Healthcare organizations must take risks and partner with the right third-party logistics provider and leverage the power of advanced technology to create a better supply chain.
FREMONT, CA : Technology usage in healthcare is at an all-time high, from patient portals to EHR (electronic health record) systems. In supply chain management (SCM), hospitals and other health institutions have not fully adopted technology. Cutting costs has become a primary focus for several physician practices and hospitals while increasing supply chain management saves hospitals money and improves patient care efficiency.
Most hospitals' supply chain leaders still rely on manual methods and conventional systems to manage supply expenses, inventory, and other supply chain activities. As a result, supply chain expenses are near the top of the priority list for healthcare organizations and other physician practices. Many healthcare facilities focus on the billing and service part of their revenue cycle while looking for ways to cut expenses, not realizing that improving supply chain efficiency can result in significant cost savings across the company.
What is Supply Chain Management in Healthcare?
The supply chain refers to the resources required for a business to deliver goods or services to customers. Managing the healthcare supply chain, on the other hand, is often a fragmented and complex process that includes managing supplies, collecting resources, and providing services and goods to the healthcare practitioner and patient.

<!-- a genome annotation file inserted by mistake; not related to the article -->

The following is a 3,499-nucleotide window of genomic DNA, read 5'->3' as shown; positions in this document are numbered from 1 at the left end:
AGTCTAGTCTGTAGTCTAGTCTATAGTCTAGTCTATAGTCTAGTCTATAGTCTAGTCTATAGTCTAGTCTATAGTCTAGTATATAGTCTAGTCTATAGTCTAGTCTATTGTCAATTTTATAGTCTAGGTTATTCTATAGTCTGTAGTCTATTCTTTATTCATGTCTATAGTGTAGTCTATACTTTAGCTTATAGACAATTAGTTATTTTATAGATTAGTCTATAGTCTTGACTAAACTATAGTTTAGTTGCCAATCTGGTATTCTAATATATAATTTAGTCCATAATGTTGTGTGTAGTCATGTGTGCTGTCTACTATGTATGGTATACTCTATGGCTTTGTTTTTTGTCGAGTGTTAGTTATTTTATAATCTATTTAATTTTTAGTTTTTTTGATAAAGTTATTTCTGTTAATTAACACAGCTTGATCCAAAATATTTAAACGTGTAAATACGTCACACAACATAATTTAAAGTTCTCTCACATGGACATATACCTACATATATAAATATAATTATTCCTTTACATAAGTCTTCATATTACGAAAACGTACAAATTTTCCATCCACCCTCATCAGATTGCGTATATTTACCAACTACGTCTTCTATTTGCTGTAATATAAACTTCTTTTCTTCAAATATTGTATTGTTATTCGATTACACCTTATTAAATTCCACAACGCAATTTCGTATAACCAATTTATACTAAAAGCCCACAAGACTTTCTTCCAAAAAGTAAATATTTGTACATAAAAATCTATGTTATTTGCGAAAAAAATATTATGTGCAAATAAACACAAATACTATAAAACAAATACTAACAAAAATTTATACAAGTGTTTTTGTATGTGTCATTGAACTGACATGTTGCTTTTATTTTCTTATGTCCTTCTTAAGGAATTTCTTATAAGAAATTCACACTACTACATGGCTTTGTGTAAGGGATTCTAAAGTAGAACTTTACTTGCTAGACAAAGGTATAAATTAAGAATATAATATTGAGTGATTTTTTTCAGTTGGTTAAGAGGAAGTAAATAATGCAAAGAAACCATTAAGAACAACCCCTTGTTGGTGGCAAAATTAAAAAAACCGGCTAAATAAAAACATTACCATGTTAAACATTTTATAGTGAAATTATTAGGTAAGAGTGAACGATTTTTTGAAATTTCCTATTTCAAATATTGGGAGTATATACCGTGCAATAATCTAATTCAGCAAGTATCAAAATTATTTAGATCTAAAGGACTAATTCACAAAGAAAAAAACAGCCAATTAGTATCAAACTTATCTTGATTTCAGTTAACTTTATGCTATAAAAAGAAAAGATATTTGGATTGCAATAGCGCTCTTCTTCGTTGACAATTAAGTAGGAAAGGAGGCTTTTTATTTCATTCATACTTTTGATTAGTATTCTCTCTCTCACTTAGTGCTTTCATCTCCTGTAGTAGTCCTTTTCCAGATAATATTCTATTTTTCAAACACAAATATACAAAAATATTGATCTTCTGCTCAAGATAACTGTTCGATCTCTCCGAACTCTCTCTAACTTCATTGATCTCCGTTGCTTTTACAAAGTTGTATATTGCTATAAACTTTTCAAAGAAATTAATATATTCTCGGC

Information and physical items frequently pass through many stakeholders during the process. It's essentially a network of interconnected stakeholders involved in the delivery of a product or service. Developing new ways and methods to facilitate the movement of information and products from suppliers to consumers is at the heart of any successful supply chain management strategy.
Overcoming Challenges in Healthcare SCM
Some healthcare companies were able to improve their cost transparency by leveraging usage and price data. They can better manage and monitor inventory, as well as negotiate better contracts with medical manufacturers. Businesses can record consumption and demand activity when product movement (from finished products to their use on patients) is visible. They can eliminate variation and waste in their supply chain as a result of this.
By standardizing and streamlining provider orders, companies can promote price transparency by utilizing various automated methods (like computerized provider order entry systems). Additionally, RFID technology can aid in the gathering of large amounts of data from an item's barcode.
Healthcare providers must collaborate and communicate efficiently to improve performance and generate considerable cost savings, while healthcare organizations are focused on minimizing waste and redundancies. The popularity of value-based care is also increasing, a type of reimbursement for providers dependent on patient outcomes and service quality.